Fury: Wrote on spec out of anger following Charlie's Angels: FT. Very violent action movie. Studio wanted it as PG-13, so John didn't sell it.
Tarzan: Current frustration. Wants to set it in modern Africa, but studio wants it in Victorian times. Also difficult is that there is no dialogue for 40 pages.
Advice to Writers / Personal Writing Method
Working with directors
John has worked several times with Tim Burton. Reasons why their relationship has flourished:
Listening very, very important. From this, Tim Burton trusted him.
Ask "What do you need? I'll try and get it for you."
With Big Fish, John constantly asked himself, "Why is Tim interested in this story?"
On rewrites: Be a grownup
Know the issues that concern each person in the room -- knowing this can help explain quite a bit of their motivation.
Decide whether to take ownership of project, i.e. Architect vs. Contractor.
Due to disconnect of time between writing and the final product, watching a film he worked on is like seeing "a kid I met at camp."
When not writing...
Working on web site.
"I can beat myself up with the best of them."
Website came out of frustration from answering same questions on IMDb, and having no good way to navigate previous answers.
How to balance the day: Work 9 to 6. When his assistant is there, he knows it is "work time". Past 6, he feels like he is neglecting family. The new baby makes things tough.
Try brute force, making yourself keep writing. Also, skip to part you want to write next, then come back later.
Tries to write the ending early on, when still excited about the idea.
Two kinds: reworking entire sections, and then just moving commas.
Working on a word processor can give the "illusion of work", for it's easy to scroll by all that text without qualifying changes.
Ask "is this scene needed?" Drop if not.
Recognized in his own work
Daddy issues seem to come up often.
"2nd world" arises, i.e. what Tim Burton creates, or the Miata/White Rabbit of Go.
In 10 years John hopes to be...
Still writing for big filmmakers.
As a director, hopefully will not intimidate other filmmakers that he would be writing for.
Good screenwriters to study
James Cameron: Aliens, Point Break. More than any other, he knows how to convey sense of watching a movie as you read.
Quentin Tarantino: Natural Born Killers. On every page, you know he's having fun.
Often starts by thinking of "a movie about this."
"Sorry this is so commercial, but I ask myself 'What would the trailer be?'" - To know what is in that form can decide whether or not he'll pursue the idea.
It's tough to hold onto the original inspiration of an idea all the way through a project. For Go, he had a mix-tape of music he used to keep him in the mood.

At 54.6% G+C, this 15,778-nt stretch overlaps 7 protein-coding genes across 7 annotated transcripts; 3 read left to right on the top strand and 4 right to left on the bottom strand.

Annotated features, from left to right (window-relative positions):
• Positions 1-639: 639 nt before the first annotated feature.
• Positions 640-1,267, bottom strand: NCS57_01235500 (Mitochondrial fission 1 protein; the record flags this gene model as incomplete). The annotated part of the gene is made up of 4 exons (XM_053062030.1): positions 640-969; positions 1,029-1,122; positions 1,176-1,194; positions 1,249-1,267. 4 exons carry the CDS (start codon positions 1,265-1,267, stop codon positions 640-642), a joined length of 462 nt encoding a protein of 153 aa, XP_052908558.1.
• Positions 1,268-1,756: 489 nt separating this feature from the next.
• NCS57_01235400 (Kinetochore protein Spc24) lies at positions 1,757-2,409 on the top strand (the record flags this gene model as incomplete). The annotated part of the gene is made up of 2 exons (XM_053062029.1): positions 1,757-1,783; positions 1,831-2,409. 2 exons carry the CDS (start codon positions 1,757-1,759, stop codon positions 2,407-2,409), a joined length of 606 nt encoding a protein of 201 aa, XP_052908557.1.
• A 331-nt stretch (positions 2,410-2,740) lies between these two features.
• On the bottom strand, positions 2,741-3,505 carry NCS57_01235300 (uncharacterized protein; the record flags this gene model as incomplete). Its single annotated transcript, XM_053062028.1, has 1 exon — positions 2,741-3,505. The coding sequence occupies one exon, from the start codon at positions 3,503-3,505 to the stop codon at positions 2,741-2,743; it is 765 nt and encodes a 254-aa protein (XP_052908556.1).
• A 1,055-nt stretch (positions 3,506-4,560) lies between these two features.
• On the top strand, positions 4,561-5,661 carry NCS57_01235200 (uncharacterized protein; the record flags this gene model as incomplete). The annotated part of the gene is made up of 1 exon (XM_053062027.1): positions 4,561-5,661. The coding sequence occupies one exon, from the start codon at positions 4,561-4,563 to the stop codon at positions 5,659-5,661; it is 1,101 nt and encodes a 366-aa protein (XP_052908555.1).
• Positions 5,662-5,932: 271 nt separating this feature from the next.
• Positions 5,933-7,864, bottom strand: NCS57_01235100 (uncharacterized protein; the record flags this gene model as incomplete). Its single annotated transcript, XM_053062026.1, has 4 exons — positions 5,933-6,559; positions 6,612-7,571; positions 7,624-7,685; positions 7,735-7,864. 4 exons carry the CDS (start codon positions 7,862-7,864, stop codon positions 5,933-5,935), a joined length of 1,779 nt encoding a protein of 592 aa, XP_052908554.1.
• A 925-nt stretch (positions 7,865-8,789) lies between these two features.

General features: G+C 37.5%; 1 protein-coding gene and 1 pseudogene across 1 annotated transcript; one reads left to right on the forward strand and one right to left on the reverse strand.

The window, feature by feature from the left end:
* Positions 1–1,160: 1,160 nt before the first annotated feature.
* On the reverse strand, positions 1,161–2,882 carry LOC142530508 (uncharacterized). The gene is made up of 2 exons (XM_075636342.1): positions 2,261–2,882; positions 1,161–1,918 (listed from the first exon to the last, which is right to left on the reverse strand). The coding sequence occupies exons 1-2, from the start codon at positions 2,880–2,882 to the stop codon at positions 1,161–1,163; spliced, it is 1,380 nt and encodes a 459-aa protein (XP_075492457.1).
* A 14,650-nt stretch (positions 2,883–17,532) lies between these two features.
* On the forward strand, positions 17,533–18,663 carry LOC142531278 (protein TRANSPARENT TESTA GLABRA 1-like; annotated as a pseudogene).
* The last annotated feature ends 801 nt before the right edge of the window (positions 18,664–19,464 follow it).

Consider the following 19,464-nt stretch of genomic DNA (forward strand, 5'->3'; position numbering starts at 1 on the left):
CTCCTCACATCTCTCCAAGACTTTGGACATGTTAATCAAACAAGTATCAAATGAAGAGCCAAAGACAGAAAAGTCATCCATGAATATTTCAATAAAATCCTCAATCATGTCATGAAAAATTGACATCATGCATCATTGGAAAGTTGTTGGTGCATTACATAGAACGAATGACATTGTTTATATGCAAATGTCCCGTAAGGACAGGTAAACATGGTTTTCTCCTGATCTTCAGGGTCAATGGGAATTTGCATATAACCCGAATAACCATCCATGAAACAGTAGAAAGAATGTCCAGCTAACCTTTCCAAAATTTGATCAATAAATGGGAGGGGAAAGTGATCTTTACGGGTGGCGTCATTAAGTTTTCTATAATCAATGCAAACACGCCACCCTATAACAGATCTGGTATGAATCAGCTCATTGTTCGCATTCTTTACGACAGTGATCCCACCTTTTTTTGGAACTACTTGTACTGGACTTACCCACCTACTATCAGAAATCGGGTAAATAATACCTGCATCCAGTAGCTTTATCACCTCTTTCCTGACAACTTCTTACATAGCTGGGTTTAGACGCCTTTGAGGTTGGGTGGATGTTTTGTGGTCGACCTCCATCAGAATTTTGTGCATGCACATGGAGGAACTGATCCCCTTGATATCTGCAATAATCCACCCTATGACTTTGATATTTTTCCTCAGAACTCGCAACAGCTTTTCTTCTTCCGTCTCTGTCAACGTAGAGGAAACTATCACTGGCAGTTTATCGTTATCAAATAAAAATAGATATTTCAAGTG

For Big Fish, he made himself cry on purpose to write death/sad scenes.
His first move as a new grad today
John didn't do TV or many specs, but he would now.
Consider television as "just another screen", and pursue it if at all interested.
Don't re-write that first script too many times. You need multiple scripts.
Let anyone read your scripts, and be proud of the work. Of all the people he's met, it was the assistants that helped him the most -- get to know people at your level.
Write a script that can be made for a lower budget than a big blockbuster -- it'll make you easier to hire.
Personal method for writing/re-writing
Goes off along, writes chicken-scratch longhand version that only he can read.
Then a readable longhand, script version.
His assistant to types those notes up in proper format.
Takes two passes on this version, with some time in-between each draft.
Then ready to share.
Before starting actual script, preparation
Write up "beat sheet" of things that you want to happen in rough order.
Rarely returns to this sheet, and allows organic growth.
Don't feel guilty about not writing a section because it is stripped by earlier change.
Final, miscellaneous advice
Dialogue is the way people would talk if they had 30 second pause between each exchange to think of something good to say.
"Pick movies that get made"
Each script is a 6 months dedication, so think long and hard before starting down that road.
Feel bad about un-produced characters, trapped in a script that will just gather dust on a shelf.
* * *
The WGA then thanked John for his time. The Q&A now over, he was approached by about a dozen people. I hung back, ended up being one of the last to speak with him there, and as a result ended up in the same elevator down to the parking garage. There, we had this quick exchange.